He’s back... And this time he’s ditched the snapback and tracksuit in favour of a rather dashing two-piece. Despite this dramatic costume change, Simon Brodkin’s well-known ‘cheeky chappy' Lee Nelson character remains more or less the same.
Lee Nelson is a hilarious character who may have lost a bit of the power behind his punch when he lost the Nike trainers, but he is still undeniably an excellent comedian.
Whilst the suiting and booting is rather refreshing, prizing the tracksuit off of his famous character seems to have rather subdued him. What was once a depiction of a hilarious stereotype that subverted offensive comedy has become a little too close to reality. It is a little more difficult to brush off the obvious themes of sexism, racism and occasional homophobia that lie under almost every joke.
Talking of which, his jokes are full of insults, clichés and predictable punchlines. Somehow, however, he doesn’t fail to leave the majority of the audience in stitches. Brodkin is undeniably talented at creating and sustaining an intimate connection with his audience. He manages to disguise directly offending people as ‘banter’, giving them a cheeky smile and the occasional fist-bump.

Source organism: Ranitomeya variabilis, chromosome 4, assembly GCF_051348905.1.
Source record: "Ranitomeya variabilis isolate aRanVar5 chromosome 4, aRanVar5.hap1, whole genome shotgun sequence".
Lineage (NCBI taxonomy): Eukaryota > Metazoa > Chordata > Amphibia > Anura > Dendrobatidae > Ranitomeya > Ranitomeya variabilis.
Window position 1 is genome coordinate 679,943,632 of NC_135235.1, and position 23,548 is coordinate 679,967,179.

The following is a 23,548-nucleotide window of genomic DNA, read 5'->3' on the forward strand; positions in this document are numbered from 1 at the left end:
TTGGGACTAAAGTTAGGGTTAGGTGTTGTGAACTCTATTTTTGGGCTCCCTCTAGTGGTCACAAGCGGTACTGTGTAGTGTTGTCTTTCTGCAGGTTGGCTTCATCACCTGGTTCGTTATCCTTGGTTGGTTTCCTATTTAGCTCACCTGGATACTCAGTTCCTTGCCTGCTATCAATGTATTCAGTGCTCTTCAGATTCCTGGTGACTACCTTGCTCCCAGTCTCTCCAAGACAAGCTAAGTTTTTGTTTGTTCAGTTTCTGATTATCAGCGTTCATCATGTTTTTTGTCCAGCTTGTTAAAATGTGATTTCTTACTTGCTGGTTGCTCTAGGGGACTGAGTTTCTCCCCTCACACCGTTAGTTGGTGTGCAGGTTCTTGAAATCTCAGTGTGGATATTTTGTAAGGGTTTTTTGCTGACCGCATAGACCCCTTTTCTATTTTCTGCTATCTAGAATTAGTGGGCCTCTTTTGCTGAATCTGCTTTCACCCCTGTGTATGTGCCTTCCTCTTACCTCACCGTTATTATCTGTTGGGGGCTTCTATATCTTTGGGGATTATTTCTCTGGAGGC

It has to be said that he is an excellent showman, and has a powerful presence on the stage. He has a bountiful energy and this, combined with a masterful use of eye-contact, makes him very easy and enjoyable to watch.
‘Easy’ is a good word for this show. It’s easy and simple comedy. If you like offensive jokes told in predictable ways – which many comedy fans do – you will find yourself chuckling throughout. It fails to do anything new or exciting, fails to evoke or provoke, but doesn’t fail to make you smile.
Lee Nelson is a hilarious character who may have lost a bit of the power behind his punch when he lost the Nike trainers, but he is still undeniably an excellent comedian and entertainer. It takes a lot of skill to be preaching “peace and love”, whilst somehow simultaneously managing to offend every single minority in existence, and having most of an audience laugh about it.